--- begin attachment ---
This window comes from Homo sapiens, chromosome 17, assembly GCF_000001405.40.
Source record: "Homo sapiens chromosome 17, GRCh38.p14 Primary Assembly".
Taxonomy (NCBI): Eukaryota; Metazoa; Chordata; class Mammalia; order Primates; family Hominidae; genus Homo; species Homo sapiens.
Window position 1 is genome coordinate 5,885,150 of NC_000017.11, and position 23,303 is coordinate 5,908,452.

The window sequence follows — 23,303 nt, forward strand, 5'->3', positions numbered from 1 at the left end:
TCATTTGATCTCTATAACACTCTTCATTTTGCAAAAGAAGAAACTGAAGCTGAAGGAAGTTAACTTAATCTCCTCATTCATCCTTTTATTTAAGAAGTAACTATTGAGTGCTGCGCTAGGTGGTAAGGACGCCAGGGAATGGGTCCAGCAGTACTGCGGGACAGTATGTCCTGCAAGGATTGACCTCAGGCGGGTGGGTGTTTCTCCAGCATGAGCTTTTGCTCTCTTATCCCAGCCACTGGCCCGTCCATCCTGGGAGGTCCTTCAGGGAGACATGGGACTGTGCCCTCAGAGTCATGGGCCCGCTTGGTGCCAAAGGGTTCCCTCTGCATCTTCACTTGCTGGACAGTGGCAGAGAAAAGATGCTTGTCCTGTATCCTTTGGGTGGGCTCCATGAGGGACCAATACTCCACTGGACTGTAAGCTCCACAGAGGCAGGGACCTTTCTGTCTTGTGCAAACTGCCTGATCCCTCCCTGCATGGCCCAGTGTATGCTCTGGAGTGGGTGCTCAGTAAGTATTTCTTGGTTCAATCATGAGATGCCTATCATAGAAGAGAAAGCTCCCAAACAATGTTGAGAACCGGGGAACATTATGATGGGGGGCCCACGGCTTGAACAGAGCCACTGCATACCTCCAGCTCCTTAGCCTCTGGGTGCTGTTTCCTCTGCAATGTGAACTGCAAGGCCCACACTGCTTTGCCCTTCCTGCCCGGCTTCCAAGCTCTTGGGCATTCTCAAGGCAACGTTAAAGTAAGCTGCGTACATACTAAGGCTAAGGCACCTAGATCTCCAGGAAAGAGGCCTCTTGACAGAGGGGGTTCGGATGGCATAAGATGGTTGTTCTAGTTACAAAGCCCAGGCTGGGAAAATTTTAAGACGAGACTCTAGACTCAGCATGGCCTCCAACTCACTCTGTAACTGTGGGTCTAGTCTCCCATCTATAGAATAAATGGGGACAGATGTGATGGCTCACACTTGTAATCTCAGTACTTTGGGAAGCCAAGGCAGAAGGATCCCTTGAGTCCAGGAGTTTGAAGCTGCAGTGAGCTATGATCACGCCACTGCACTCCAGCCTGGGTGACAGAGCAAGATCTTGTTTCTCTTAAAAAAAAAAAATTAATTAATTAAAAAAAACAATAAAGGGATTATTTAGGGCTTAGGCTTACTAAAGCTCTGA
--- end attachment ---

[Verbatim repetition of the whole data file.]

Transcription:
This window comes from Homo sapiens, chromosome 17, assembly GCF_000001405.40.
Source record: "Homo sapiens chromosome 17, GRCh38.p14 Primary Assembly".
Taxonomy (NCBI): Eukaryota; Metazoa; Chordata; class Mammalia; order Primates; family Hominidae; genus Homo; species Homo sapiens.
Window position 1 is genome coordinate 5,885,150 of NC_000017.11, and position 23,303 is coordinate 5,908,452.

The window sequence follows — 23,303 nt, forward strand, 5'->3', positions numbered from 1 at the left end:
TCATTTGATCTCTATAACACTCTTCATTTTGCAAAAGAAGAAACTGAAGCTGAAGGAAGTTAACTTAATCTCCTCATTCATCCTTTTATTTAAGAAGTAACTATTGAGTGCTGCGCTAGGTGGTAAGGACGCCAGGGAATGGGTCCAGCAGTACTGCGGGACAGTATGTCCTGCAAGGATTGACCTCAGGCGGGTGGGTGTTTCTCCAGCATGAGCTTTTGCTCTCTTATCCCAGCCACTGGCCCGTCCATCCTGGGAGGTCCTTCAGGGAGACATGGGACTGTGCCCTCAGAGTCATGGGCCCGCTTGGTGCCAAAGGGTTCCCTCTGCATCTTCACTTGCTGGACAGTGGCAGAGAAAAGATGCTTGTCCTGTATCCTTTGGGTGGGCTCCATGAGGGACCAATACTCCACTGGACTGTAAGCTCCACAGAGGCAGGGACCTTTCTGTCTTGTGCAAACTGCCTGATCCCTCCCTGCATGGCCCAGTGTATGCTCTGGAGTGGGTGCTCAGTAAGTATTTCTTGGTTCAATCATGAGATGCCTATCATAGAAGAGAAAGCTCCCAAACAATGTTGAGAACCGGGGAACATTATGATGGGGGGCCCACGGCTTGAACAGAGCCACTGCATACCTCCAGCTCCTTAGCCTCTGGGTGCTGTTTCCTCTGCAATGTGAACTGCAAGGCCCACACTGCTTTGCCCTTCCTGCCCGGCTTCCAAGCTCTTGGGCATTCTCAAGGCAACGTTAAAGTAAGCTGCGTACATACTAAGGCTAAGGCACCTAGATCTCCAGGAAAGAGGCCTCTTGACAGAGGGGGTTCGGATGGCATAAGATGGTTGTTCTAGTTACAAAGCCCAGGCTGGGAAAATTTTAAGACGAGACTCTAGACTCAGCATGGCCTCCAACTCACTCTGTAACTGTGGGTCTAGTCTCCCATCTATAGAATAAATGGGGACAGATGTGATGGCTCACACTTGTAATCTCAGTACTTTGGGAAGCCAAGGCAGAAGGATCCCTTGAGTCCAGGAGTTTGAAGCTGCAGTGAGCTATGATCACGCCACTGCACTCCAGCCTGGGTGACAGAGCAAGATCTTGTTTCTCTTAAAAAAAAAAAATTAATTAATTAAAAAAAACAATAAAGGGATTATTTAGGGCTTAGGCTTACTAAAGCTCTGA